Category: blog

Financial Questions Millennials Ask: “What is the best way to save for the future outside of a work retirement plan?”

A young professional asks: “I am 27 years old and have finally worked myself into a well-paying job. I want to make the most of it by setting myself up for success down the road. I am currently investing into my thrift savings plan (TSP) once a month with the drill paycheck I receive for being in the National Guard and I also will be joining my company’s retirement plan. Other than these two methods of saving that I am currently contributing to, what is the best way for me to save for the future? I don’t want to put all of my money into a standard savings account which will not grow much over time. Should I consider online savings accounts with higher interest rates? I am also intrigued by dollar-cost averaging. Should I consider index funds?”

Here’s my answer:

Thank you for your question and congratulations on being so forward looking. At age 27 you have about three decades of saving and investing before retirement. Your future is in your hands in more ways than you may know. For example, by the time you retire the Social Security Trust Fund may well be exhausted and your benefits may be a lot lower than current retirees.

You should put as much as you can into your TSP and participate in your company’s retirement plans, which probably includes either a regular 401(k) or a Roth 401(k) plan. At your age I would consider contributing to a Roth plan. A Roth plan does not reduce your current taxes, but when you retire you can get your money out tax free, and meanwhile your money grows tax free.

You should try to save about 15% of your income for retirement. You should first create an emergency fund. You may be surprised to learn that four in ten people in this country can’t afford a $400 emergency without borrowing. An emergency fund equal to 6 months of your net income should be adequate. After funding your TSP and 401(k) plans you should open an investment account with a discount broker. Fund it with extra savings beyond what put in your tax-free accounts. Keep in mind that tax free accounts like IRAs, TSPs and 401(k) plans are not readily accessible without taxes or penalties.

Over the next few decades you will need money for things such as a home purchase, weddings, children, vacations, etc. That’s why taxable investment accounts are needed. Your tax deferred, tax free and taxable accounts all provide you with the assets you need to retire when you are ready. Based on your question I am assuming that you are not an experienced investor. Few people your age are. In fact, most people of any age are poor investors. I suggest you shop around for a good fee-only financial advisor who is willing to spend time teaching you the basics of investment management. He will charge you a fee, but it will be well worth it because learning by making mistakes is a lot more expensive.

Good luck and give me a call if you need more advice.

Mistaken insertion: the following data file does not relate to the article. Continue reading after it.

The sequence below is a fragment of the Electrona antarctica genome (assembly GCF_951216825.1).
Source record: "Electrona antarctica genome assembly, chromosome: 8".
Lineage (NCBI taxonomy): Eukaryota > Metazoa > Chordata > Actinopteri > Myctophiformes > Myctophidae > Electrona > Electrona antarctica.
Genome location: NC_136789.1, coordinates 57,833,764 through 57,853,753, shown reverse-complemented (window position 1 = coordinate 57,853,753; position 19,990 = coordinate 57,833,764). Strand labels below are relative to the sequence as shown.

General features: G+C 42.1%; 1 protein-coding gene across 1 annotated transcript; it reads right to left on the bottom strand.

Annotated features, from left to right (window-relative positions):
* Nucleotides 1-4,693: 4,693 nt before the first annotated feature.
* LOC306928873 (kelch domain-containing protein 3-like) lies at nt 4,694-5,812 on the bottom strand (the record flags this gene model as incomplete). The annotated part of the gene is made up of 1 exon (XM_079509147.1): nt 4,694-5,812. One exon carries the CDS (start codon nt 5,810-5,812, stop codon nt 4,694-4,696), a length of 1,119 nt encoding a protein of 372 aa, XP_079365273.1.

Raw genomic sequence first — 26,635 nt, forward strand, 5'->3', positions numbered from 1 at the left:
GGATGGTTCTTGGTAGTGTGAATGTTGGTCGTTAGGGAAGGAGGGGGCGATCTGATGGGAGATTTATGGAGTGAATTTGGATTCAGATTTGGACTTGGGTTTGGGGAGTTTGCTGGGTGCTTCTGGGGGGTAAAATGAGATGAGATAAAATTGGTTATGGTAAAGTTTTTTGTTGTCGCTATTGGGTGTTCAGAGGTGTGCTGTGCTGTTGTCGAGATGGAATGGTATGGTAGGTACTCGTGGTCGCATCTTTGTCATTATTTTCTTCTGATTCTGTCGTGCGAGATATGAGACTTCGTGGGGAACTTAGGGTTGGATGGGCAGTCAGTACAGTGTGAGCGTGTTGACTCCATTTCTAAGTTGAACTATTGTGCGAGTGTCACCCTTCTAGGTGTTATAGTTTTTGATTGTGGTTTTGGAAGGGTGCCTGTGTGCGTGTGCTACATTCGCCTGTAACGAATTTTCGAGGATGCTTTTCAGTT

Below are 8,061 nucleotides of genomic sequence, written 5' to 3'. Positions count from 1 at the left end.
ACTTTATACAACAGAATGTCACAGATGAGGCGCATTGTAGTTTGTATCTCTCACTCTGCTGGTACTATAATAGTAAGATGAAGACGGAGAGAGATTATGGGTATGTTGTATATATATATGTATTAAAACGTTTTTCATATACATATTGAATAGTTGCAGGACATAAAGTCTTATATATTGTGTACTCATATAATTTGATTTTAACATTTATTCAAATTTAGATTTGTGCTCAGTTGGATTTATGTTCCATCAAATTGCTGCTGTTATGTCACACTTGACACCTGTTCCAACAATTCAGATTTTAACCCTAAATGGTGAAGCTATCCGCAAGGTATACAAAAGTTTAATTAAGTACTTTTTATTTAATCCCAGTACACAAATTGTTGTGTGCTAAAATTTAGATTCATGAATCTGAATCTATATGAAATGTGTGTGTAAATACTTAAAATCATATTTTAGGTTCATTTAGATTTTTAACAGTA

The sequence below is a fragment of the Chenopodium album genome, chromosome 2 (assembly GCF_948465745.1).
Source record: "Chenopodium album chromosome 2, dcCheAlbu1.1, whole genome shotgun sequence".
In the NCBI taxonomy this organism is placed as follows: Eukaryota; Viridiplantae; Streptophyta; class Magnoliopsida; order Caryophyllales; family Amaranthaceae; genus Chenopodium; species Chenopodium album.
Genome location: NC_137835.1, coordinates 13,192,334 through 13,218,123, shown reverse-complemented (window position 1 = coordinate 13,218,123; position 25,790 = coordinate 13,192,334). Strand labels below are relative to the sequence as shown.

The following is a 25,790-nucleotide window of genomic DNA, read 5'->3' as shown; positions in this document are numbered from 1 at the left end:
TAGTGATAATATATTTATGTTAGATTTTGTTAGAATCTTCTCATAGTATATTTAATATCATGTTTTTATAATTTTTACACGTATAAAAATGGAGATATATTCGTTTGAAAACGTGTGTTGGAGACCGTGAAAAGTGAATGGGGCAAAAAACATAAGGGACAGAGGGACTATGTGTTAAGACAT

Major Brokers Don't Want Investors Under $250,000

As the major investment firms woo the millionaires and billionaires, they are working to drop the “smaller” investors.  There are several ways they do this.

It begins with account fees that make it prohibitively expensive to open small accounts.  Second, they won’t pay brokers on account that don’t meet their minimums.  For example, Merrill Lynch does not pay brokers on accounts under $250,000.  At these firms there is pressure from management to transfer accounts for the middle-market investor to call centers where they receive the kind of impersonal service you get when you call an 800 number.  This breaks the personal bonds that investors and advisors need to work well together.

The account minimums that the majors impose on their advisors may help the megabank-owned brokerages compete for high-net-worth clients.  But the requirements also means that modest investors cannot get the kind of personal guidance that they need to reach their goals.  It was a factor that caused us to form our own independent RIA firm because there’s more to client relationships than account size.

5 Ways of Maxing Out Your 401(k)

  1. Begin early.  Sign up to contribute to your company’s 401(k) the first day at work.  Even if you can’t contribute a lot at first, make a contribution and allow the power of compounding work for you over the years.  All things being equal, the length of time you allow your earnings to grow has the biggest impact on how much you’ll have at retirement.
  2. Max out your contribution.  Force yourself to save and you’ll find that it’s easier than you think to live within your means.
  3. Always max out the company match.  Many companies match employee contributions up to a certain percentage.  Be sure to take advantage of the company match up to its limit.  It supercharges your savings.
  4. Don’t take distributions or loans from your 401(k) until you are retired.  Distributions not only reduce the amount you have at retirement  but can cause painful tax penalties.
  5. Create a well diversified portfolio from the choices available to you.  This is one of the biggest problems employees have: not knowing how to invest the funds they are saving.  Now there is help available from Registered investment Advisors like Korving & Company that specialize in helping people manage their retirement plans, turning your 401(k) into a 401(OK).

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